Even by LSU standards, 2015 has been a crazy, tumultuous year for LSU football.
Cam Cameron recovering from prostate cancer this summer. Les Miles getting rushed to the hospital the Monday before the McNeese State opener, then no McNeese State opener at all in the first LSU football game canceled since 1918. Moving the South Carolina game. The rise and fall of Leonard Fournette’s Heisman Trophy aspirations from lead pipe cinch to not even invited to New York as one of the finalists. The saga of Miles’ coaching tenure with the Tigers, a story sure to continue to play out in 2016.
We have focused these past five or so months on those issues. They make news, and that’s what we spent much of our time in the media writing and talking about. But Christmas is the season of giving, of renewal, and to that end, it’s well worth remembering that there have been some very positive things associated with LSU football this season as well.
So here to fill your stocking with tidings of great joy — or at least tidings of the moderately interesting — here is a list sure to warm you up more than our Brown Christmas weather:
1. Sid Ortiz
Miles befriended this terminally ill teenager, inviting him onto the field before LSU’s home game with Auburn in September and staying in touch with him until Ortiz passed away Oct. 31.
Alabama coach Nick Saban later invited Ortiz, who lived in Mountain Brook, Alabama, just outside Birmingham, to one of the Crimson Tide’s practices. He declined, “LSU to the core,” as ESPN’s Tom Rinaldi said in recounting Ortiz’s story on a “College GameDay” show in November.
We live in a cynical world, but hopefully there isn’t a Grinch out there who would take a cynical view of Miles and his affection for such an afflicted young fan. Here’s hoping the Ortiz family will be warmed by the memories of their son during the good times this holiday season.
2. See Leonard run
Fournette’s shot at Heisman glory may have fizzled out with LSU’s three-game November losing streak, but the debate over his talents as they related to the NFL’s draft rule dominated the college football landscape in a way that even Heisman winner Derrick Henry could not.
Fournette even got the NCAA to rethink its rule on letting him auction off his game jersey for charity to help South Carolina flood victims.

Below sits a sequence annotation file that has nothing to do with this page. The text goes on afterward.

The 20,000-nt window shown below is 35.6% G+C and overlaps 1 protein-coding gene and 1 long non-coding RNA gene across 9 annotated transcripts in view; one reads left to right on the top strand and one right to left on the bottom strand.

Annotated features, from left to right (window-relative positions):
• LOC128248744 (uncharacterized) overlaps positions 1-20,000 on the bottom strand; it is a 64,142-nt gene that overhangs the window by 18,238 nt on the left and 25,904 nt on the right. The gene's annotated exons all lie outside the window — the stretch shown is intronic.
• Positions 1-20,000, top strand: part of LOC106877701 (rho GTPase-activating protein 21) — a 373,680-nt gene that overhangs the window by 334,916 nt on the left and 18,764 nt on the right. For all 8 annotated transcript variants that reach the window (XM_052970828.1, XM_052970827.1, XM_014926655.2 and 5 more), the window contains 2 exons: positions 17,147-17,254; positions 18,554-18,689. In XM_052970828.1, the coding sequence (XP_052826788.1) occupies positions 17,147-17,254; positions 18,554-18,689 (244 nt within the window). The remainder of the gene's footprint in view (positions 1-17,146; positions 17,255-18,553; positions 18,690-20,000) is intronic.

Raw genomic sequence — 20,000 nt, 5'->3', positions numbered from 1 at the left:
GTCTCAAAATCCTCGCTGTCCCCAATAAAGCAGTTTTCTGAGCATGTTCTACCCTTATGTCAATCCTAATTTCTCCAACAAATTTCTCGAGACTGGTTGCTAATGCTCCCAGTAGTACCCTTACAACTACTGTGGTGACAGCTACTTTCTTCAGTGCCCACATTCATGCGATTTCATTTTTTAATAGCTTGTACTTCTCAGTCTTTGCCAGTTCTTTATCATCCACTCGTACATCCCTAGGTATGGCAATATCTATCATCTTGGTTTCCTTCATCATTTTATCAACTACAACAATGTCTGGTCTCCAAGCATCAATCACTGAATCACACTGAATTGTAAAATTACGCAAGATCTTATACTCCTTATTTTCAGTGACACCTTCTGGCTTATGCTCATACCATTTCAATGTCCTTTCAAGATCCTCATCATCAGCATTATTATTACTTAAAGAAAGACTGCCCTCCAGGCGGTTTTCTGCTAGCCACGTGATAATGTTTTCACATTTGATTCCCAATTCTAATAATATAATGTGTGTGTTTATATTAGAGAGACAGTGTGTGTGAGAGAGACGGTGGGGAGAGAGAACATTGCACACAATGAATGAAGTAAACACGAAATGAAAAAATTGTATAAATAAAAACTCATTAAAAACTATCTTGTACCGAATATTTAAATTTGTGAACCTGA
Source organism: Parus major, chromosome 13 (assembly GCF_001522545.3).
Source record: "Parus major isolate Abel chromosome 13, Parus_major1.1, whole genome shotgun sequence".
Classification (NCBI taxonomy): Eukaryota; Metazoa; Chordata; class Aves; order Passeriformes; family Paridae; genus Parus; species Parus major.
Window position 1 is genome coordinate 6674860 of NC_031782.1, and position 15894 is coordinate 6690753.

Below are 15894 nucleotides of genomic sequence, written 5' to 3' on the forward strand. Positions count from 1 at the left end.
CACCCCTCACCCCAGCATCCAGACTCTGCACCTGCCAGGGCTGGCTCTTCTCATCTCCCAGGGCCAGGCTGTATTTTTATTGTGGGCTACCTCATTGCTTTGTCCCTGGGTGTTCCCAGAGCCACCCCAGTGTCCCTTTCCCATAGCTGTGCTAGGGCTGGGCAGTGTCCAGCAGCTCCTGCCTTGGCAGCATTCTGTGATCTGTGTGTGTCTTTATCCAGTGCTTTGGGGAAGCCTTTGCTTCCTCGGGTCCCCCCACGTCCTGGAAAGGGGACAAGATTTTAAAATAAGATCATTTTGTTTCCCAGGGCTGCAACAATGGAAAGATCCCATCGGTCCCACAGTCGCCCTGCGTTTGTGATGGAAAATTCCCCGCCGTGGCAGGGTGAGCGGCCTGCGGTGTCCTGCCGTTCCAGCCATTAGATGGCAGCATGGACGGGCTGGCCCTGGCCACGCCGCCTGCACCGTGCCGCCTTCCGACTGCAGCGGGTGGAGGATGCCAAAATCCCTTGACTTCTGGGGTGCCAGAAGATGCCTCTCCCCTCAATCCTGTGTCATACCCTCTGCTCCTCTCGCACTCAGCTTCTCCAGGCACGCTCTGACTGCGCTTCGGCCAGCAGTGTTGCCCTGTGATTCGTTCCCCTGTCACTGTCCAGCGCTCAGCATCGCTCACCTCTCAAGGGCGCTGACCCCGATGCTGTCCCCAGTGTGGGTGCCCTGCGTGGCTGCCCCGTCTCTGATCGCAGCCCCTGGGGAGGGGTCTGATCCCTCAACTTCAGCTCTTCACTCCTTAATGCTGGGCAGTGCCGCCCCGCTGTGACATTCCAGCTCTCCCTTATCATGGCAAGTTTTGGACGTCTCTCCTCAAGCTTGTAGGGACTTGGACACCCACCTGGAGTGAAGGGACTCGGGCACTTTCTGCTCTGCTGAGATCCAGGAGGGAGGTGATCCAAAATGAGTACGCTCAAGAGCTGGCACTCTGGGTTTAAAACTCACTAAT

Fournette still leads the FBS with 158.3 rushing yards per game, which is how the NCAA rushing champion is determined. With a strong showing against porous Texas Tech on Tuesday in the Texas Bowl, Fournette can become the first Southeastern Conference back since 1949 to lead the nation in rushing, a claim Henry and Herschel Walker and Bo Jackson couldn’t make.
3. The South Carolina game
Fournette’s jersey auction (along with signed helmets by Miles and South Carolina’s Steve Spurrier, who coached his last game against the Tigers) was only one facet of that game.
Because of historic flooding in South Carolina, the Gamecocks’ home game with LSU was moved to Tiger Stadium. The attendance was light for the hastily arranged game (42,058), but LSU’s handling of the game and the situation to make the Gamecocks and their fans seem as much as home as possible cast a positive national light on something we Louisianians take great pride in: our hospitality.
4. Sweet 16
At 8-3 going into the Texas Bowl, LSU has won eight or more games for the 16th straight season, the longest active streak in the FBS.
The Tigers are also playing in their 16th straight bowl game, an ongoing school record. Before 2000, the most consecutive bowls LSU ever appeared in was five. Only Georgia with 19 straight bowls has a longer active streak among SEC schools.
5. Few scandals
Since some arrests this summer that included quarterback Anthony Jennings, LSU’s legal hassles other than the John Chavis lawsuit have been few.
Had Miles been sent packing and LSU had hired Florida State’s Jimbo Fisher, for example, the specter of preferential treatment for FSU players in numerous cases of wrongdoing would have followed him to Baton Rouge.
LSU continues to fall well within the Academic Progress Report (APR) guidelines required by the NCAA as well.
6. Most in the NFL
LSU had 40 players on NFL opening day rosters, more than any other school.
When Monday’s Pro Bowl selections were released, five former Tigers were on the list: Odell Beckham Jr. (Giants), Andrew Whitworth (Bengals), Trai Turner (Panthers, one of their 10) and Patrick Peterson and Tyrann Mathieu (Cardinals, the latter out for the rest of this season and playoffs with ACL and LCL tears).
Only Georgia had that many former players as Pro Bowl picks, followed by Southern California, Wisconsin and Pittsburgh with four each.
Follow Scott Rabalais on Twitter, @RabalaisAdv.